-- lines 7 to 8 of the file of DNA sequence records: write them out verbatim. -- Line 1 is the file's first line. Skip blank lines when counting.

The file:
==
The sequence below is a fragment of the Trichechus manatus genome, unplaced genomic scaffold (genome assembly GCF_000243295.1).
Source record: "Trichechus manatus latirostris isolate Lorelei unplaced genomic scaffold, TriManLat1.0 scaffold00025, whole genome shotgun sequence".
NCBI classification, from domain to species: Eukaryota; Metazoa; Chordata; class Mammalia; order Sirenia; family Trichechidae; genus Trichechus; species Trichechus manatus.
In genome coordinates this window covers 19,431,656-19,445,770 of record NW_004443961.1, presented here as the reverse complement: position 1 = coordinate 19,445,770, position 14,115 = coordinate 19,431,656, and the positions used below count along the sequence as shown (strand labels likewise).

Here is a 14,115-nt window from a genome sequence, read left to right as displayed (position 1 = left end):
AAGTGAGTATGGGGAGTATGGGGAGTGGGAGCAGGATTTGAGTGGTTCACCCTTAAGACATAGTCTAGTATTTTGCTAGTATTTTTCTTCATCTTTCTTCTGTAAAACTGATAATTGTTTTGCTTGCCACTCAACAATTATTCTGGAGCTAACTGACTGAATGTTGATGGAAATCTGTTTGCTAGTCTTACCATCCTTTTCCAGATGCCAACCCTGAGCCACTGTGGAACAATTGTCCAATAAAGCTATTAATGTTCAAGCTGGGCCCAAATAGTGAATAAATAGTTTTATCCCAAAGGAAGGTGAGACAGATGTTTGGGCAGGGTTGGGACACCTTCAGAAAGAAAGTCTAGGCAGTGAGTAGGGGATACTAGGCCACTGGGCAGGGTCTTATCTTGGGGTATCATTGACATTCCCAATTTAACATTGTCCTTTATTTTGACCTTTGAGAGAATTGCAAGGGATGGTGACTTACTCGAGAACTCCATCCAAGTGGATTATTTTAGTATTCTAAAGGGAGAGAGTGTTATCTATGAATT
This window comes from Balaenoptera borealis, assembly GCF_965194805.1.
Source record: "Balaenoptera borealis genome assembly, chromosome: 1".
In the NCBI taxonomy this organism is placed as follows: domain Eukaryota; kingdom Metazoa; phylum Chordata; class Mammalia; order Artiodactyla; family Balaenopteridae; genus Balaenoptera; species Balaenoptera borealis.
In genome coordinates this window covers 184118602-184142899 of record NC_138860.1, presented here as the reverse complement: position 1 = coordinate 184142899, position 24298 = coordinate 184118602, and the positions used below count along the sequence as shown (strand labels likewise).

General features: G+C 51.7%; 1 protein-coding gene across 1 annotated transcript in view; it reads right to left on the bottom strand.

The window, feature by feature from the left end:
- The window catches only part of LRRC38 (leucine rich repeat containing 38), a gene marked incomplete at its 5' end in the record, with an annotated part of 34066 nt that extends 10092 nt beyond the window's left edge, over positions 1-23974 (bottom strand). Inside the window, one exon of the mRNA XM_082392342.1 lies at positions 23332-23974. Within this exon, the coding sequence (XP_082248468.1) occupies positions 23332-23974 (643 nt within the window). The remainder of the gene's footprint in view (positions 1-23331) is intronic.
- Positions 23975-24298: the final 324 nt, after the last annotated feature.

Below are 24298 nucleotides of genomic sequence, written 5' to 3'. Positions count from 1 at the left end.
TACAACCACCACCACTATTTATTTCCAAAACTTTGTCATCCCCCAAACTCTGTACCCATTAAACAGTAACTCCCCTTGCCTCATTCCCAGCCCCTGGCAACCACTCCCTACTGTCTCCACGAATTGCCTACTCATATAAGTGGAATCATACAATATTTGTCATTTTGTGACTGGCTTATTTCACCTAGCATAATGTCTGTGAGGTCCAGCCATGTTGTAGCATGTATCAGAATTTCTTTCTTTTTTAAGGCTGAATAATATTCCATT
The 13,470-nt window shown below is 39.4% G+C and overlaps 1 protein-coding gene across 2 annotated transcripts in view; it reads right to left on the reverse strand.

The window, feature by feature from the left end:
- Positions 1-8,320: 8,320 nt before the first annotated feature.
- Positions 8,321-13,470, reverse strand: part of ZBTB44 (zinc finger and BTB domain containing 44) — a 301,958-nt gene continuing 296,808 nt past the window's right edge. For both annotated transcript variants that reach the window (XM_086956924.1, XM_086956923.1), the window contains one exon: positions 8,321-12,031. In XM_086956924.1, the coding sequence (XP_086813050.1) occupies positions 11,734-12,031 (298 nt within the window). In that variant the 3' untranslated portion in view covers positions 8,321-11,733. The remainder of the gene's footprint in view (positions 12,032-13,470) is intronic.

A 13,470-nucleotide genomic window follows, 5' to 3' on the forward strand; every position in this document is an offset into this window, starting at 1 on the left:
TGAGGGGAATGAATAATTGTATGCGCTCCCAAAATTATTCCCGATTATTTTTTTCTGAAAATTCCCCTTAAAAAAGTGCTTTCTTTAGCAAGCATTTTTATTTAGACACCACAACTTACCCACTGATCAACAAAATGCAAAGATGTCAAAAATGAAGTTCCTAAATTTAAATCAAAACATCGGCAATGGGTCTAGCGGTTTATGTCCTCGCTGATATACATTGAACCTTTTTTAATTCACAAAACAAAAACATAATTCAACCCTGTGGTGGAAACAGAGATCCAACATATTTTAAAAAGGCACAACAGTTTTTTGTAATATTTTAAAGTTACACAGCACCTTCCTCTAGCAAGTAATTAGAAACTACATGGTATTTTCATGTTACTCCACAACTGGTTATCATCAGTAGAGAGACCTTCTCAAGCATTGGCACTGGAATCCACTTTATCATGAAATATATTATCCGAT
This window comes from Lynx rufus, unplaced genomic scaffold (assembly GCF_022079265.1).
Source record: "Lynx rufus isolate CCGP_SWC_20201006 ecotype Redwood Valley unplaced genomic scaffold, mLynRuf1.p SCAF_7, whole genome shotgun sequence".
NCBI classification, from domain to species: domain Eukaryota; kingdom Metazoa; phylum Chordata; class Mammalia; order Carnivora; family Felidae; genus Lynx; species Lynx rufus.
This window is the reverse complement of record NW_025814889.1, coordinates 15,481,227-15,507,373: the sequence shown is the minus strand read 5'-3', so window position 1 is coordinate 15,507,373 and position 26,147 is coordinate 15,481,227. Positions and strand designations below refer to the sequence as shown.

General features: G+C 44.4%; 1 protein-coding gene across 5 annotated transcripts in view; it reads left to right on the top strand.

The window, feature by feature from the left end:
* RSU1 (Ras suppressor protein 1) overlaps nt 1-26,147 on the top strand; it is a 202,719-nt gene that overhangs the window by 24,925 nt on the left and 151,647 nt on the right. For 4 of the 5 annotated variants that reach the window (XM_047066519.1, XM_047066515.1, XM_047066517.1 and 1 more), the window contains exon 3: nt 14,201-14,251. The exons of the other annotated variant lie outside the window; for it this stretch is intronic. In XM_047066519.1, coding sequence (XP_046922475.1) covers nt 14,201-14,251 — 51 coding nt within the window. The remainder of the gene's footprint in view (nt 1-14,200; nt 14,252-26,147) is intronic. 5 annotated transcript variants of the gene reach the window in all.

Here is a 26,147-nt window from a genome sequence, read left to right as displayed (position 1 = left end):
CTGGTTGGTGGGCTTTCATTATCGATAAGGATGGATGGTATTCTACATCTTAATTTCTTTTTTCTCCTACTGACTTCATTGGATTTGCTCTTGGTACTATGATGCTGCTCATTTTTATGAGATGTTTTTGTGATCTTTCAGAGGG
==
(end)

This window comes from Balaenoptera borealis, assembly GCF_965194805.1.
Source record: "Balaenoptera borealis genome assembly, chromosome: 1".